Edmonton

Albertans looking for love again after pandemic isolation

More than two years' worth of COVID-19 restrictions has made it tough for some single people to get a date, and strained many relationships. But as society moves toward normality, many are seeking new love in various ways.

One matchmaker predicts a new 'hybrid' form of dating will emerge post-pandemic

At 50, Marni Panas is back on the dating scene; but with online dating, it's a lot different than the last time she was on the market. (Gabriela Panza-Beltrandi/CBC)

Marni Panas is back on the market.

Panas recently ended a long-term relationship and now, at 50 years old, she's navigating a dating scene that has drastically changed over the past two decades.

"The dating world is kind of new for me," she said. 

"We didn't have the Tinder, and we weren't swiping and all these kinds of things. So that whole world is fun."

More than two years' worth of COVID-19 restrictions has made it tough for some single people to get a date, and strained many relationships.

But as society moves toward normality, many are seeking new love in various ways.

Many single people, including Panas, are using dating apps to try to find that special someone.

But with so much variety — from Tinder, to Bumble, to Hinge, among others — it can be difficult navigating the space.

"Some people are looking for casual fun and hookups, some people [are] wanting … companionship like friendship, and some people [are] looking for more intimacy in the long term," Panas said. 

Some matchmakers told CBC News that clients are re-evaluating what they want out of their romantic relationships, and are focusing more on self-improvement.

"They say don't go grocery shopping when you're hungry — don't date when you're lonely," said Krystal Walter, a matchmaker who works in Calgary, Vancouver and Toronto.

"It's really more about finding somebody who they can just enjoy their time with rather than go through a checklist."

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Susan Semeniw, president of Divine Intervention, a matchmaking service, predicts dating is going to evolve.

People are — and will likely continue — using dating apps, Semeniw said. But during the pandemic people either became more picky, or more open minded toward potential partners, and many across Canada, including in Edmonton, are eager for in-person events.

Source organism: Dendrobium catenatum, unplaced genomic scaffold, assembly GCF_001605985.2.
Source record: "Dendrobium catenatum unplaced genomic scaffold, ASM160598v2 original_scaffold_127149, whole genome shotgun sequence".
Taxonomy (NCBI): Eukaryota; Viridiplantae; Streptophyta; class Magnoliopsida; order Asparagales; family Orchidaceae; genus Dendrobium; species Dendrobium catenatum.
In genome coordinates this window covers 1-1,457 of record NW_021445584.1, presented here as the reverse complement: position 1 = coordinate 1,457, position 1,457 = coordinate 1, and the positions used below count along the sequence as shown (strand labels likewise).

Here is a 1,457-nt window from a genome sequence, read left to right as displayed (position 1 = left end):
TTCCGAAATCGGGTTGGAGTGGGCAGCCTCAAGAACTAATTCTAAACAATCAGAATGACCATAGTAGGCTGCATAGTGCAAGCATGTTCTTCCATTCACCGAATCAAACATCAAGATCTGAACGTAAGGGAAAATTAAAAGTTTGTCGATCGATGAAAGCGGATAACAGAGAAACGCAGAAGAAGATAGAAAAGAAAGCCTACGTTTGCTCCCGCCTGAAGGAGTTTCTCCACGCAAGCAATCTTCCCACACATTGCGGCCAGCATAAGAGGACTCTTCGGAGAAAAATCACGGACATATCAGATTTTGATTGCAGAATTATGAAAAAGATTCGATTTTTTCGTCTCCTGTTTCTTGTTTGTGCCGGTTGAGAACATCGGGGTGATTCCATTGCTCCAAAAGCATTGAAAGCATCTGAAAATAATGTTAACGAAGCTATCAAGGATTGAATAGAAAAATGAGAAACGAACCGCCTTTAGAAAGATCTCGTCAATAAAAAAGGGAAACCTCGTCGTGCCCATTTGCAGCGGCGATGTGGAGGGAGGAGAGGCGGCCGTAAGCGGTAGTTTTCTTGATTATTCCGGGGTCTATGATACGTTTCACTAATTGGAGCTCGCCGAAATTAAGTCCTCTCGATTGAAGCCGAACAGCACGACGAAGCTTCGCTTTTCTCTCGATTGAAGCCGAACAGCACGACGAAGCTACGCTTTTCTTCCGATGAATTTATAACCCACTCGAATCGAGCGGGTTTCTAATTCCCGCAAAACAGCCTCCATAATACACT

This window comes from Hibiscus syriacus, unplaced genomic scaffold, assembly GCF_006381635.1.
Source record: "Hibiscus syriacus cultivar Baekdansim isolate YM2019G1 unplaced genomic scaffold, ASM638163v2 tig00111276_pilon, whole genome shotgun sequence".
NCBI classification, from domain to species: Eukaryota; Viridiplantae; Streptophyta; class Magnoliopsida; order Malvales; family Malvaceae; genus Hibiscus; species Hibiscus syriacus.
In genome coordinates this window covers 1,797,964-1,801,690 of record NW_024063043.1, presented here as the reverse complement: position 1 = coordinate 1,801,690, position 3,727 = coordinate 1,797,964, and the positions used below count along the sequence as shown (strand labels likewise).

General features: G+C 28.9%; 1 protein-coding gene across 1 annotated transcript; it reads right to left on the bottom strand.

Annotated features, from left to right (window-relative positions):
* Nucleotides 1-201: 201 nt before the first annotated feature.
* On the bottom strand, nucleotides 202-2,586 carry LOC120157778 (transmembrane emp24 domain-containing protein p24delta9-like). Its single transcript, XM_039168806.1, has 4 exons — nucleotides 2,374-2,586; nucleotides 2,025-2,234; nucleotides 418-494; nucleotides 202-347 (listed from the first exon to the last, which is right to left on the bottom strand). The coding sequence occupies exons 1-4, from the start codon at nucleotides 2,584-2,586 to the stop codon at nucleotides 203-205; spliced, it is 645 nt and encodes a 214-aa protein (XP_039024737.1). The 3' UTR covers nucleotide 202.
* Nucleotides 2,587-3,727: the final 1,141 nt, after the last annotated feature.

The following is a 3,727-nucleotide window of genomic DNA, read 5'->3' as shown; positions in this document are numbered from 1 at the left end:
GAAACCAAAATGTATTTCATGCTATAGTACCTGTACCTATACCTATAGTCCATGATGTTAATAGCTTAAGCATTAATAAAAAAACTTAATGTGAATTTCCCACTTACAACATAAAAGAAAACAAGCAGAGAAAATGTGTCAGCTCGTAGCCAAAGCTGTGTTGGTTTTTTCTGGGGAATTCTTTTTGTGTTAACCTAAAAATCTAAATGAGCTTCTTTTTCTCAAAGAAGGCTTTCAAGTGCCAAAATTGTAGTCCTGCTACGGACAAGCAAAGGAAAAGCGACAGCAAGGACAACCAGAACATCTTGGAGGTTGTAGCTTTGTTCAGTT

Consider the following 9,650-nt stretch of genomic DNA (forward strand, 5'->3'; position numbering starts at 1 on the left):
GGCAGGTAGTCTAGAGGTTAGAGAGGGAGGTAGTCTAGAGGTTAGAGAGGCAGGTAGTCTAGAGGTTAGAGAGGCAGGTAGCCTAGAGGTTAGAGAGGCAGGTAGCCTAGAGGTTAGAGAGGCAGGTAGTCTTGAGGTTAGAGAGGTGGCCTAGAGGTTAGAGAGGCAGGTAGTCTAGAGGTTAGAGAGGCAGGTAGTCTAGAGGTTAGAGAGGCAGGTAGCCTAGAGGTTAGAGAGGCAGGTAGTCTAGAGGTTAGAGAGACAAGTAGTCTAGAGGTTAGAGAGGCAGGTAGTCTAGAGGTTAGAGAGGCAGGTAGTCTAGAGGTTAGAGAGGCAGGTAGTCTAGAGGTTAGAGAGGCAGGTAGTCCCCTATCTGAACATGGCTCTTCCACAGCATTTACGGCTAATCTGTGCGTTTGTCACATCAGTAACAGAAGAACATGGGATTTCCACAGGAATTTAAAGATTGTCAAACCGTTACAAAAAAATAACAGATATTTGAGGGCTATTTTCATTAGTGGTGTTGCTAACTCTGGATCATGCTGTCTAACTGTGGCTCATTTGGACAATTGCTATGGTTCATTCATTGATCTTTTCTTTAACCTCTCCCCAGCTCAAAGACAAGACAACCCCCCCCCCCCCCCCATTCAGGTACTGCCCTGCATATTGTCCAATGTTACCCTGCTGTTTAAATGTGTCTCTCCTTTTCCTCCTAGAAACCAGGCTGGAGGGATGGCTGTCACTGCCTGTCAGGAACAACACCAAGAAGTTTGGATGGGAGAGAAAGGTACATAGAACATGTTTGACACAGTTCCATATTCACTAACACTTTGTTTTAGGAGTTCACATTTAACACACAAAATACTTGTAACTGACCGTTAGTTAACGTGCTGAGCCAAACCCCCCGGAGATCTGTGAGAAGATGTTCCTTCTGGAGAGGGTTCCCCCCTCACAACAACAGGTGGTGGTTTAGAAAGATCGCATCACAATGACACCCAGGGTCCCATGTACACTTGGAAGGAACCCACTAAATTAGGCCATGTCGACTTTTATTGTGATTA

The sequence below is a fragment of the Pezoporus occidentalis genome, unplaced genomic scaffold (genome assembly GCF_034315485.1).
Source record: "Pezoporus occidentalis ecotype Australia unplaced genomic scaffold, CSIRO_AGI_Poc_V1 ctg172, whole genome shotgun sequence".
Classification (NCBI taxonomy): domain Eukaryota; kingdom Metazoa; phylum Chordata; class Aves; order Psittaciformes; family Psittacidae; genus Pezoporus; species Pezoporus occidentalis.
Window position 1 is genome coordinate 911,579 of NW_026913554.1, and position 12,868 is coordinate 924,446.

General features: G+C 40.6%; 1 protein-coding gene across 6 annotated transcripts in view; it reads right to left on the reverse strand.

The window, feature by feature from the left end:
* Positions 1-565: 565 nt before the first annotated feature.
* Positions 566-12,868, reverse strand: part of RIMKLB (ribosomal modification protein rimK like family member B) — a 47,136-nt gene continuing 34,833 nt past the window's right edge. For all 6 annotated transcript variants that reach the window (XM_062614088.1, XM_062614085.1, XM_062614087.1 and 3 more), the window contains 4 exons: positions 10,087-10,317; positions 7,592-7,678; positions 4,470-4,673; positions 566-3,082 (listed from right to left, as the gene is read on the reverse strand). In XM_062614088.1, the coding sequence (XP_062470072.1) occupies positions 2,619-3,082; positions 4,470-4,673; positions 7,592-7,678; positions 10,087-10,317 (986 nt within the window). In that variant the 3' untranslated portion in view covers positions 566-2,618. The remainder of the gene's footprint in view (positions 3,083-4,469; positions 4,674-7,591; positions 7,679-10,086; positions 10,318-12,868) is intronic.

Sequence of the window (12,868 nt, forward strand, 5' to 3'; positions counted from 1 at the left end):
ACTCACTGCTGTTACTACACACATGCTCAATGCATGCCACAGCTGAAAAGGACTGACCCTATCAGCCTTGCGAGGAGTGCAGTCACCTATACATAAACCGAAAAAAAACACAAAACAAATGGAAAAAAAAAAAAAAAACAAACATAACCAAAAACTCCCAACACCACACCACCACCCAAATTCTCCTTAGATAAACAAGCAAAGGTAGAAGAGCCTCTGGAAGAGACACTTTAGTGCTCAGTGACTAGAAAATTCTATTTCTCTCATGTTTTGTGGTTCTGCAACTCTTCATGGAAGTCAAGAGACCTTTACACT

"Online is not going anywhere, especially for the younger generation, and it's always going to be a tool or a resource," she said.

"But real life is where chemistry and magic happens… It's going to be a hybrid for dating going forward."

Single and ready to mingle

In Edmonton, an old staple to the dating game is coming back: speed dating. 

Date n' Dash Speed Dating Events runs speed dating and other singles events in the city. It started bringing back events in March; they've had many participants and have sold out some events. 

Many singles who show up appear frustrated by online dating disasters, said organizer Connie O'Boyle

"Every time you say online, they all shake their heads," she said with a laugh. 

"They thank me very much for putting events together, and they're just so happy to do this again."

Many event-goers have had bad experiences online dating, including no-shows, catfishes — using fake photos or untrue information on a dating profile — and getting asked for money, O'Boyle said.

More divorces happening: lawyer

More people are getting out of the house — and out of relationships.

Jordan Crerar, a family lawyer with Crerar Badejo Hagen Family Law Group in Edmonton, said her firm is the busiest it has ever been, handling clients' separations and divorces. 

In 2020, Alberta saw its fewest divorces in more than 40 years. Crerar partially credits this to the courts being closed. 

"The bottom line was that we could get no access to the courts," she said. "Now, it seems to me that since there is access to the courts, things are moving much more quickly."

Her firm is handling a mix of newer divorces, along with some that were put on hold amid the pandemic, she added.

"We had people who were kind of on a break from pursuing their whole divorce package during COVID. Now they're like, 'Let's get going.""

The firm has recently started resolving issues outside of court through arbitration, to keep many divorce and separation processes moving forward.

Meanwhile, Panas is focusing on making herself happy.

"I love myself first, and that allows me to see the world in a different way," she said.

But she isn't closing the door on potential romantic connections.

ABOUT THE AUTHOR

Gabriela Panza-Beltrandi is a CBC reporter based in Edmonton. She worked in newsrooms in Toronto, Alberta, Saskatchewan and Yellowknife before joining CBC North in 2017.

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